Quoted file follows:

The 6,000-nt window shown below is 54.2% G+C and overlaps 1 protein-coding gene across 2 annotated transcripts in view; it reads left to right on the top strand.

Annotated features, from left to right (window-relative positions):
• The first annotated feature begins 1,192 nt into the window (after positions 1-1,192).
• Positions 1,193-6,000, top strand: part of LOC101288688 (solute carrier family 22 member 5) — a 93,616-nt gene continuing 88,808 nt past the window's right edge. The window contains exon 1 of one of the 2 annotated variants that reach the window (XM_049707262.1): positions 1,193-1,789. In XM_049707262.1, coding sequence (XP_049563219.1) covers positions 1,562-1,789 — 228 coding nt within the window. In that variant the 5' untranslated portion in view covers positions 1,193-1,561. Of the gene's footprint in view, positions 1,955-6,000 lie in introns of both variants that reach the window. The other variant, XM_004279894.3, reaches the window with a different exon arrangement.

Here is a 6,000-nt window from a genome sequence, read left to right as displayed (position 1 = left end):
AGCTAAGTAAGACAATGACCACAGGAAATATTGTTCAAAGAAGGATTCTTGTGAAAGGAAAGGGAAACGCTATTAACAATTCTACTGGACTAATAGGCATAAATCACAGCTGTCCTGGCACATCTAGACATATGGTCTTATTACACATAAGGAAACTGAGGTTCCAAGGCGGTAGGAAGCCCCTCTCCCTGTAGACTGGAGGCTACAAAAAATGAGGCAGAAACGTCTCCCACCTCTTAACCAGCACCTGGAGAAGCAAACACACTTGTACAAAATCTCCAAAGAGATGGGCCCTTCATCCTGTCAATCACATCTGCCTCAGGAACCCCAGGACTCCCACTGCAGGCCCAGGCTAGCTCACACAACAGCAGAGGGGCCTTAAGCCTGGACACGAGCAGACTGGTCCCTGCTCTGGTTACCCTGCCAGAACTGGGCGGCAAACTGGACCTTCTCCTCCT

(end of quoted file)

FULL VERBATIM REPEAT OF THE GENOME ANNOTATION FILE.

The 6,000-nt window shown below is 54.2% G+C and overlaps 1 protein-coding gene across 2 annotated transcripts in view; it reads left to right on the top strand.

Annotated features, from left to right (window-relative positions):
• The first annotated feature begins 1,192 nt into the window (after positions 1-1,192).
• Positions 1,193-6,000, top strand: part of LOC101288688 (solute carrier family 22 member 5) — a 93,616-nt gene continuing 88,808 nt past the window's right edge. The window contains exon 1 of one of the 2 annotated variants that reach the window (XM_049707262.1): positions 1,193-1,789. In XM_049707262.1, coding sequence (XP_049563219.1) covers positions 1,562-1,789 — 228 coding nt within the window. In that variant the 5' untranslated portion in view covers positions 1,193-1,561. Of the gene's footprint in view, positions 1,955-6,000 lie in introns of both variants that reach the window. The other variant, XM_004279894.3, reaches the window with a different exon arrangement.

Here is a 6,000-nt window from a genome sequence, read left to right as displayed (position 1 = left end):
AGCTAAGTAAGACAATGACCACAGGAAATATTGTTCAAAGAAGGATTCTTGTGAAAGGAAAGGGAAACGCTATTAACAATTCTACTGGACTAATAGGCATAAATCACAGCTGTCCTGGCACATCTAGACATATGGTCTTATTACACATAAGGAAACTGAGGTTCCAAGGCGGTAGGAAGCCCCTCTCCCTGTAGACTGGAGGCTACAAAAAATGAGGCAGAAACGTCTCCCACCTCTTAACCAGCACCTGGAGAAGCAAACACACTTGTACAAAATCTCCAAAGAGATGGGCCCTTCATCCTGTCAATCACATCTGCCTCAGGAACCCCAGGACTCCCACTGCAGGCCCAGGCTAGCTCACACAACAGCAGAGGGGCCTTAAGCCTGGACACGAGCAGACTGGTCCCTGCTCTGGTTACCCTGCCAGAACTGGGCGGCAAACTGGACCTTCTCCTCCT